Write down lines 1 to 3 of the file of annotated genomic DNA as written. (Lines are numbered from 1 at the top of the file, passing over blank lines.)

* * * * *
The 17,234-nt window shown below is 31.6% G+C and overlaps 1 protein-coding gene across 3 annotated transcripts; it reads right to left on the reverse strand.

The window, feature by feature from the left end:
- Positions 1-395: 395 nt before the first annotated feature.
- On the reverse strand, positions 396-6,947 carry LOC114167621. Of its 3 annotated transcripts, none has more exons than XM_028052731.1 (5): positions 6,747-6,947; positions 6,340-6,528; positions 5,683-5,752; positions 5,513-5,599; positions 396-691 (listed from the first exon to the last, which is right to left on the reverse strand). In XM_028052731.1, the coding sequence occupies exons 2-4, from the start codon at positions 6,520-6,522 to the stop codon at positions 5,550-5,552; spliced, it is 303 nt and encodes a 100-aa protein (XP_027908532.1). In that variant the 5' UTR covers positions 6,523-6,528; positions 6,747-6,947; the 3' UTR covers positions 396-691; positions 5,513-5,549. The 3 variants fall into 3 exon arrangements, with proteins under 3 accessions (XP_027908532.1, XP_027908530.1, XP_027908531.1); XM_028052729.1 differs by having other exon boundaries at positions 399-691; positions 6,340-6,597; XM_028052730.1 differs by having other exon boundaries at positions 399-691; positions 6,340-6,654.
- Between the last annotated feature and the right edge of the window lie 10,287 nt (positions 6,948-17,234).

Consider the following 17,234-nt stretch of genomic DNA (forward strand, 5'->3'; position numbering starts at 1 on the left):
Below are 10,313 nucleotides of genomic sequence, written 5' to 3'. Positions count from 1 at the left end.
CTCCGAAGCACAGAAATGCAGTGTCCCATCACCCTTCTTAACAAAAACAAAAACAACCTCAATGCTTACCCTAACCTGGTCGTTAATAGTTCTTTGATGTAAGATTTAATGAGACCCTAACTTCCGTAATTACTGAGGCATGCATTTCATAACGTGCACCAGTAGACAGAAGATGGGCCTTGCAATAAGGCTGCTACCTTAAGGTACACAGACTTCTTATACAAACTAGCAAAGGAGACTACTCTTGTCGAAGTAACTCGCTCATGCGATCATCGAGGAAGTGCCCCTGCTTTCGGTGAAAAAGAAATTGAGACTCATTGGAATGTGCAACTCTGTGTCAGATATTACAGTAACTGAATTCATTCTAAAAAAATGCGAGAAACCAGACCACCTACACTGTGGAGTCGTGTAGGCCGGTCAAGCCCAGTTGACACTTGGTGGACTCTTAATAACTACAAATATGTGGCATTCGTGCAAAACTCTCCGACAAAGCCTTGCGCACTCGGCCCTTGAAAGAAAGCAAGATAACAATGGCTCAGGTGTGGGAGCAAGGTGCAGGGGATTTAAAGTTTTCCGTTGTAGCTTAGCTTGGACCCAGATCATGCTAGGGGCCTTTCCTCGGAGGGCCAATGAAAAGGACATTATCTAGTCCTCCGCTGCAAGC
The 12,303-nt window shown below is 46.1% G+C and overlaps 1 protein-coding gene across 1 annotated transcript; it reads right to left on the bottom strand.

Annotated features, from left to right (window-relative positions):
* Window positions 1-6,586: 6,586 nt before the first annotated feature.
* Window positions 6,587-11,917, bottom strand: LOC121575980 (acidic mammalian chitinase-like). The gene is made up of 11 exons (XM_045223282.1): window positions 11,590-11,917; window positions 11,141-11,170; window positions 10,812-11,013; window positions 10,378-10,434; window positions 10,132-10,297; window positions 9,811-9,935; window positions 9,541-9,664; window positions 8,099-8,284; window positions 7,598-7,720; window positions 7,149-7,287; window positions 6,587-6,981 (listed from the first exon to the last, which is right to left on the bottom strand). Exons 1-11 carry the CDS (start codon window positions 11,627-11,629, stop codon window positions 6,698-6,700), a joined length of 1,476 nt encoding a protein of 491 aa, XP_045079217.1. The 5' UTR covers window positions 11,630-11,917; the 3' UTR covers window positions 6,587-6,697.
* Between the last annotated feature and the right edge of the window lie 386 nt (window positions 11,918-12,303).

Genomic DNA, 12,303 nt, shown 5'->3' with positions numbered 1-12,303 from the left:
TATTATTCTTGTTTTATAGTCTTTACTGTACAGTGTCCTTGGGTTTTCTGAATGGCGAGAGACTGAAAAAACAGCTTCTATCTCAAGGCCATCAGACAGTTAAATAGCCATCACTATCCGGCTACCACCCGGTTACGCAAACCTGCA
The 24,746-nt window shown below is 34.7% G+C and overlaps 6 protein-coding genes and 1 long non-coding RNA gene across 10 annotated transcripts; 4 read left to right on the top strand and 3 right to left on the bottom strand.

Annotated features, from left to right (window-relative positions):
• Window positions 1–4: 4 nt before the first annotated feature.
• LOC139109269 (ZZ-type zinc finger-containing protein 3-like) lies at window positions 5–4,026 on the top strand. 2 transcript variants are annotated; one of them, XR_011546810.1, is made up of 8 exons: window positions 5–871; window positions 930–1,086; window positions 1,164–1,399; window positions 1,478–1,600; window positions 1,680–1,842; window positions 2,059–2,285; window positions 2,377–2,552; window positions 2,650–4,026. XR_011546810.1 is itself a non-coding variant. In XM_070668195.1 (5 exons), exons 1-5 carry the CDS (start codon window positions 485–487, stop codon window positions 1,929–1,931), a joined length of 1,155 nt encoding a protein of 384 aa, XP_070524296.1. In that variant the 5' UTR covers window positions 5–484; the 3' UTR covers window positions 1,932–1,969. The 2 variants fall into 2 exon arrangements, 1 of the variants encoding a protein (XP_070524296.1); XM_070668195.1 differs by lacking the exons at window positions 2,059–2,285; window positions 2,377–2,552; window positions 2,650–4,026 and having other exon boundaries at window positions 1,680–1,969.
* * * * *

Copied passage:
The 17,234-nt window shown below is 31.6% G+C and overlaps 1 protein-coding gene across 3 annotated transcripts; it reads right to left on the reverse strand.

The window, feature by feature from the left end:
- Positions 1-395: 395 nt before the first annotated feature.